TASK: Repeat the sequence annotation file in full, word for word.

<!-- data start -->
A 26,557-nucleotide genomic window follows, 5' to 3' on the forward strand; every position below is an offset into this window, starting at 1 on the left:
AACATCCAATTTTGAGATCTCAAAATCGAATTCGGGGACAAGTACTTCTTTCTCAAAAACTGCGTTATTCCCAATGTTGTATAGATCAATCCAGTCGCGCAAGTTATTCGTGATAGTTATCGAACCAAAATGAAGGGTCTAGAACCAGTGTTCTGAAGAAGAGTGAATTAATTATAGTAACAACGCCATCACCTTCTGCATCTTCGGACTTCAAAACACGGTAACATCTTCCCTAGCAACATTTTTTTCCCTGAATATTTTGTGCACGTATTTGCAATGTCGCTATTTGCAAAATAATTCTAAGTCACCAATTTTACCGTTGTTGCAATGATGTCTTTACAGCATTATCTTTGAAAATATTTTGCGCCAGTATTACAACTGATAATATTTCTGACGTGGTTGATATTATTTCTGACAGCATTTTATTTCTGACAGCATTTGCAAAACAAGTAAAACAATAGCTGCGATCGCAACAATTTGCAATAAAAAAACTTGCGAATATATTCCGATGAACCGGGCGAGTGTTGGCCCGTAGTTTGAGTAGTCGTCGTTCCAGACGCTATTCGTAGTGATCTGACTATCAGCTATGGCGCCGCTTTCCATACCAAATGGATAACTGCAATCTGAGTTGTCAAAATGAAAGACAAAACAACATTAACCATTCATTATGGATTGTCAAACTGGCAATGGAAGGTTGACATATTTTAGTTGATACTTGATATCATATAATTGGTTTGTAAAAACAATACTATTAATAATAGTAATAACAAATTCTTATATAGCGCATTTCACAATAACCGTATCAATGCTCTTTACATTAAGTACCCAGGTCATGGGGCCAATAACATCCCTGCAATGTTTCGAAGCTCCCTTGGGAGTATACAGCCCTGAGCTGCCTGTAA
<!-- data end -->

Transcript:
A 26,557-nucleotide genomic window follows, 5' to 3' on the forward strand; every position below is an offset into this window, starting at 1 on the left:
AACATCCAATTTTGAGATCTCAAAATCGAATTCGGGGACAAGTACTTCTTTCTCAAAAACTGCGTTATTCCCAATGTTGTATAGATCAATCCAGTCGCGCAAGTTATTCGTGATAGTTATCGAACCAAAATGAAGGGTCTAGAACCAGTGTTCTGAAGAAGAGTGAATTAATTATAGTAACAACGCCATCACCTTCTGCATCTTCGGACTTCAAAACACGGTAACATCTTCCCTAGCAACATTTTTTTCCCTGAATATTTTGTGCACGTATTTGCAATGTCGCTATTTGCAAAATAATTCTAAGTCACCAATTTTACCGTTGTTGCAATGATGTCTTTACAGCATTATCTTTGAAAATATTTTGCGCCAGTATTACAACTGATAATATTTCTGACGTGGTTGATATTATTTCTGACAGCATTTTATTTCTGACAGCATTTGCAAAACAAGTAAAACAATAGCTGCGATCGCAACAATTTGCAATAAAAAAACTTGCGAATATATTCCGATGAACCGGGCGAGTGTTGGCCCGTAGTTTGAGTAGTCGTCGTTCCAGACGCTATTCGTAGTGATCTGACTATCAGCTATGGCGCCGCTTTCCATACCAAATGGATAACTGCAATCTGAGTTGTCAAAATGAAAGACAAAACAACATTAACCATTCATTATGGATTGTCAAACTGGCAATGGAAGGTTGACATATTTTAGTTGATACTTGATATCATATAATTGGTTTGTAAAAACAATACTATTAATAATAGTAATAACAAATTCTTATATAGCGCATTTCACAATAACCGTATCAATGCTCTTTACATTAAGTACCCAGGTCATGGGGCCAATAACATCCCTGCAATGTTTCGAAGCTCCCTTGGGAGTATACAGCCCTGAGCTGCCTGTAA